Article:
There is concern regarding the quality of the response in cases of endometriosis, since some studies suggest that women with endometriosis who undergo IVF cycles have lower rates of pregnancy and implantation when compared to those with tubal infertility.46 This would occur as a result of reduced oocyte quality and embryonic development, as well as endometrial receptivity. Harb et al.47 published a meta-analysis showing reduced rates of fertilisation in women with Grade I/II endometriosis, as well as pregnancy and implantation in women with Grade III or IV endometriosis. Therefore, more cycles of controlled ovarian stimulation and IVF may be necessary to obtain sufficient good quality oocytes to generate embryos with development and quality suitable for freezing. Ovarian hyperstimulation does not appear to increase the risk of progression of endometriosis or recurrence of lesions in patients already treated.48,49 In addition, the presence of endometrioma at the time of ovular collection may increase the risk of pelvic infection and abscess formation.50
In infertile patients with ovarian endometrioma, the surgical approach should be carefully discussed. Excision of the endometrioma capsule increases the spontaneous pregnancy rate in the postoperative period compared to drainage and electrocoagulation of the endometrioma wall;50 however, such surgical techniques may present a risk of decreased ovarian reserve, either by removal of normal ovarian tissue during excision or by thermal damage to the ovarian cortex during ablation. Published data shows that the presence of endometriomas significantly reduces AMH values in comparison to the absence of endometriosis.21,22 Surgical excision of endometriomas seems to negatively influence ovarian reserve but only temporarily.51 Others suggest that the mere presence of an endometrioma adversely affects ovarian reserve and it may be difficult to measure such effects before surgery.52 Therefore, despite efforts to minimise surgical damage, the ovarian reserve may still be affected by the presence of endometrioma per se. Endometrioma size, bilaterality risk of subsequent ovarian failure, surgical technique, and the surgeon’s expertise, as well as the patient’s age, should also be taken into account before surgical excision if future fertility is a concern.50-52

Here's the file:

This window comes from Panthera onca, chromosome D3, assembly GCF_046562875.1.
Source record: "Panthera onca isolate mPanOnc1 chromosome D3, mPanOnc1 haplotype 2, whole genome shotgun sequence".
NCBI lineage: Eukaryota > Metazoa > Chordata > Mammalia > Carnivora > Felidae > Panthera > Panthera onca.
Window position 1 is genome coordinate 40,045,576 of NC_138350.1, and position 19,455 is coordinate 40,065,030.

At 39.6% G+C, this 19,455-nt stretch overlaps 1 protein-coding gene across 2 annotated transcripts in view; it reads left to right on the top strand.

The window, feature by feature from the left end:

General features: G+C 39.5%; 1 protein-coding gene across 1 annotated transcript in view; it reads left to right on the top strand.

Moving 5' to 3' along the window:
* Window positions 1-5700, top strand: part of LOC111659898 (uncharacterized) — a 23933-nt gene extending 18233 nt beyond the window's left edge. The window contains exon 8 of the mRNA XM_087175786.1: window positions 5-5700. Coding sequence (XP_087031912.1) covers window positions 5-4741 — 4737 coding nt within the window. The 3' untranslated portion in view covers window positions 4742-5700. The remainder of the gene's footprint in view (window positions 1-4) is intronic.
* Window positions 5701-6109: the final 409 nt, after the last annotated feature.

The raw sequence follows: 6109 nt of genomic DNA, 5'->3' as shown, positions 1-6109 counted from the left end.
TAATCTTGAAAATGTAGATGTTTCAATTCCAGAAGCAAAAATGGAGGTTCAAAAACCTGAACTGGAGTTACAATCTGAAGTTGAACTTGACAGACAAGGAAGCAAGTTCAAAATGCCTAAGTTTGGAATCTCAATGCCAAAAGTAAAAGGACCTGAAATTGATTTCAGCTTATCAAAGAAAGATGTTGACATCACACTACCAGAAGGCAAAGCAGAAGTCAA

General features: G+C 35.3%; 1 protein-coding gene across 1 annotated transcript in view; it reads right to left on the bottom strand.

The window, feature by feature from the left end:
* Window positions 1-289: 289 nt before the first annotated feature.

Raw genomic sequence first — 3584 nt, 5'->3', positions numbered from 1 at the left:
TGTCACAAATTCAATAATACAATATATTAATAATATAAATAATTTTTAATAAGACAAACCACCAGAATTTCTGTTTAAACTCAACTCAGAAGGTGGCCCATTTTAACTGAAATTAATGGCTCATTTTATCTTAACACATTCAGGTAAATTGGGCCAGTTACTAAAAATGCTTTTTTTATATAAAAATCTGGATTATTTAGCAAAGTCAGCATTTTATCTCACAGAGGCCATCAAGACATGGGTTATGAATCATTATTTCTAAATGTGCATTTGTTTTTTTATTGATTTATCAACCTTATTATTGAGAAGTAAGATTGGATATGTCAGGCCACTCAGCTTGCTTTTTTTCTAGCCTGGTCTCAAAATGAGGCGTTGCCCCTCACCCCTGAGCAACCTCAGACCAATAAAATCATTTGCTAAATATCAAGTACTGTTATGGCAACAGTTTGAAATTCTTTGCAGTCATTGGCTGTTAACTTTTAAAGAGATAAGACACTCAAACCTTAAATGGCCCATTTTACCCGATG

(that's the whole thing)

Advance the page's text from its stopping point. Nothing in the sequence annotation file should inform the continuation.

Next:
Ovarian tissue cryopreservation is currently used to preserve fertility in women of reproductive age who are at high risk of losing ovarian function (chemotherapy, radiotherapy, and some benign conditions are associated with a high risk of premature ovarian failure).53 In prepubertal girls at risk of losing reproductive potential, ovarian tissue cryopreservation may be the only alternative theraputic option available. However, it should be noted that the procedure is still considered to be experimental.53-55 In patients with endometriosis, healthy fragments of ovarian cortex can be isolated and cryopreserved during surgical removal of endometrioma. The technique should be evaluated with caution, as there is a risk of transfer of small foci of endometriosis in the cryopreserved tissue.9,42 The advantage of tissue cryopreservation is that there is no need for ovarian hyperstimulation. Many unanswered technical questions remain, related to the choice of cryopreservation technique, chances of ovarian function recovery after transplantation, and pregnancy rates after the procedure.55 Data remain scarce regarding the use of this fertility preservation technique in women with endometriosis; further studies are needed before cryopreservation of ovarian tissue can be indicated as the first choice in preserving fertility in patients with endometriosis.42
Endometriosis is a common benign disease that carries significant risk to the reproductive organs. Fertility preservation is a key consideration in the care of young girls and women with endometriosis, particularly those with ovarian endometriomas and advanced disease. Although there have been no cohort studies published on the subject so far, adequate information on disease progression, treatment options, and the risks involved should be available for these women. It is still too early to define fertility preservation as the standard of care for all women with endometriosis because very few cases have been reported and the available data does not allow for robust cost–utility analyses. However, fertility preservation should be taken into consideration for those with bilateral unoperated endometriomas and those who previously had unilateral endometriomas removed and require surgery for a contralateral recurrence.56 Available strategies include embryo and oocyte crypreservation, and women should be counselled individually on the risks, benefits, and costs involved with all available techniques. In this scenario, management by a multidisciplinary endometriosis team is a fundamental step towards achieving successful outcomes.